Parents react to NRA’s armed guards at schools proposal

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SAN DIEGO – Days after the National Rifle Association said every school in the country should have armed guards, parents around the nation are speaking out.

“The only thing that stops a bad guy with a gun is a good guy with a gun,” NRA Executive Vice President Wayne LaPierre said.  “I call on Congress today to act immediately to appropriate whatever is necessary to put armed police officers in every single school in this nation.”

This comes less than two weeks after 20-year-old Adam Lanza gun downed 20 kids and six adults at Sandy Hook Elementary School in Newtown, Conn.

Ryan Weir has a 7-year-old who attends Laura Rodriguez Elementary School in Logan Heights.  She believes nothing short of an armed defender will stop a shooter.

“I agree with that,” Weir said.  “It continues to happen over and over again.  It was the colleges now it’s trickled down to the kids, the younger kids, it just has to stop.”

“Well they should have armed guards, but it shouldn’t be noticeable,” another parent Marcey Weir said.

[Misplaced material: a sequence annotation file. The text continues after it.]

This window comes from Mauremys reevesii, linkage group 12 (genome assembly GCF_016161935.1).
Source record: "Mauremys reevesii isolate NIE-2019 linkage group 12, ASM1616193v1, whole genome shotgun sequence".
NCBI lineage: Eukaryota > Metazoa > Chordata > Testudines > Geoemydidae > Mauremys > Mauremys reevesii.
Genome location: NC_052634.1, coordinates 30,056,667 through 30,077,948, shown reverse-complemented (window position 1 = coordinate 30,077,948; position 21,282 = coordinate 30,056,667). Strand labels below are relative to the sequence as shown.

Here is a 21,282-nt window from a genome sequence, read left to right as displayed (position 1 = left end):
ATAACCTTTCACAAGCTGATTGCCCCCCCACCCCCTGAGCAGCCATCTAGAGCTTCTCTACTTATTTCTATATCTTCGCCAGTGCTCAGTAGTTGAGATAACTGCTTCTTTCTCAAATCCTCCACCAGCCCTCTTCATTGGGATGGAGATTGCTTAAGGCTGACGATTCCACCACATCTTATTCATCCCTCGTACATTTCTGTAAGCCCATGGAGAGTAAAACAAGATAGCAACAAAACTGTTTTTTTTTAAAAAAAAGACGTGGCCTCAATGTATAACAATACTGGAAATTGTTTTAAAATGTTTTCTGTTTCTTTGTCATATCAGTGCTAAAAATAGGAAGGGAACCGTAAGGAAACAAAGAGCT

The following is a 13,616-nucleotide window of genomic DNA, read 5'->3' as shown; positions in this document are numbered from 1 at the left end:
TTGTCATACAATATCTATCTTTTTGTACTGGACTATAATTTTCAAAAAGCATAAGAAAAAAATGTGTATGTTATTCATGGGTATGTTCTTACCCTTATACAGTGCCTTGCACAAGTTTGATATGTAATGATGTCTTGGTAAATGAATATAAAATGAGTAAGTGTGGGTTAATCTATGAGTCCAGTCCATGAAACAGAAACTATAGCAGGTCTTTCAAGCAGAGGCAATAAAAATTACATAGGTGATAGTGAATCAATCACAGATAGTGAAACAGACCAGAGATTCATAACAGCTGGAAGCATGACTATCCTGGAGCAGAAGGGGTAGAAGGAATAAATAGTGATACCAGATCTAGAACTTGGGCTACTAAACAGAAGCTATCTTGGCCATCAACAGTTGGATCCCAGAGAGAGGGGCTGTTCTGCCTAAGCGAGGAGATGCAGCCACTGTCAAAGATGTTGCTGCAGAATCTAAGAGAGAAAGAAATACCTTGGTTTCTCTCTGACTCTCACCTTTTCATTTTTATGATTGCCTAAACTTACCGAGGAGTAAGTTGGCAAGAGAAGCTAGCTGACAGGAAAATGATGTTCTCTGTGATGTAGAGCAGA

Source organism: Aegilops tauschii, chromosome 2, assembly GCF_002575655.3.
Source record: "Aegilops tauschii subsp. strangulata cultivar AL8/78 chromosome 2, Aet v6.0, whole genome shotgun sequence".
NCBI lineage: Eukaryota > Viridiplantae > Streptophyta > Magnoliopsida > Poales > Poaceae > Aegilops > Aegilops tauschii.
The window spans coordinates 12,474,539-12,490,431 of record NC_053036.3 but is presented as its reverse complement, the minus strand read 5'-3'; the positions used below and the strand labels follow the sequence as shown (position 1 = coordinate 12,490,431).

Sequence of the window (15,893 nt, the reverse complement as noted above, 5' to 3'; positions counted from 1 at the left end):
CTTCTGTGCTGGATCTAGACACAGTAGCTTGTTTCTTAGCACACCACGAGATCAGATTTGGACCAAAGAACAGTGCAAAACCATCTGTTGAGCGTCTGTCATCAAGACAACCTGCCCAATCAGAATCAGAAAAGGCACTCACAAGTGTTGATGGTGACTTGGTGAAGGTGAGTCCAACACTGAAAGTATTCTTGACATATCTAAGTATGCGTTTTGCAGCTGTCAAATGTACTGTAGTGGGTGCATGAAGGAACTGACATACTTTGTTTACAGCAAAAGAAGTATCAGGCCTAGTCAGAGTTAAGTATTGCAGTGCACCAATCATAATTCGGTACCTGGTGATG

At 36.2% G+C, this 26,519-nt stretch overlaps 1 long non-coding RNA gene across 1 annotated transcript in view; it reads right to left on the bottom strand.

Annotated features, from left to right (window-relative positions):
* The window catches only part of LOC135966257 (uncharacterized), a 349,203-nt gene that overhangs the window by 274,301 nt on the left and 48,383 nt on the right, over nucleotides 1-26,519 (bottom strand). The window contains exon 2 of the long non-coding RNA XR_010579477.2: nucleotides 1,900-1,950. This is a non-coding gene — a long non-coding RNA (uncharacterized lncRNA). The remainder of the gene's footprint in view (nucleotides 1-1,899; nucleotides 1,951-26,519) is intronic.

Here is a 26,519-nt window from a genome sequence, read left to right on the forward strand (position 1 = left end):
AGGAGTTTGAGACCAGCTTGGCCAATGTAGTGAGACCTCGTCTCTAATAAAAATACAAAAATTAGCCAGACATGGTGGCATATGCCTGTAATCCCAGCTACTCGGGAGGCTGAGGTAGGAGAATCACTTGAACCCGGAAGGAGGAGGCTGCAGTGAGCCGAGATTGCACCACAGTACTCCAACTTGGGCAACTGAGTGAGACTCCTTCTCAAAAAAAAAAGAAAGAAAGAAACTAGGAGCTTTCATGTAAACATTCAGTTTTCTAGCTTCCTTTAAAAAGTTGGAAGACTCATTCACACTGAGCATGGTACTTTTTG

San Diego Unified School District already has around 25 armed police officer at its local high schools and some of the middle schools.  Executive Director Lisa Berlange with San Diego United Parents for Education told Fox 5 the biggest challenge about the NRA’s plan is funding.

“We don’t have the money to pay for a security guard at every school.  Right now schools are trying to find money for staffing, for counselors, for nurses, for teachers and so there would have to be some reorganizing of the budget to make that happen,” Berlanga said.

The NRA said the guards don’t need to be cops, instead they can be trained volunteers.

Father of a 6-year-old, John Budding said it’s not a step he wants to take.

“I think it’s over doing it, I think there are too many guns out there as it is,” Budlong said.

He believes if someone really wants to act out, they”ll find a way.

“At Columbine there were two security guards with guns and they couldn’t stop the shooting,” Budlong said. “I think adding more just defeats the whole purpose of safety for our kids.”

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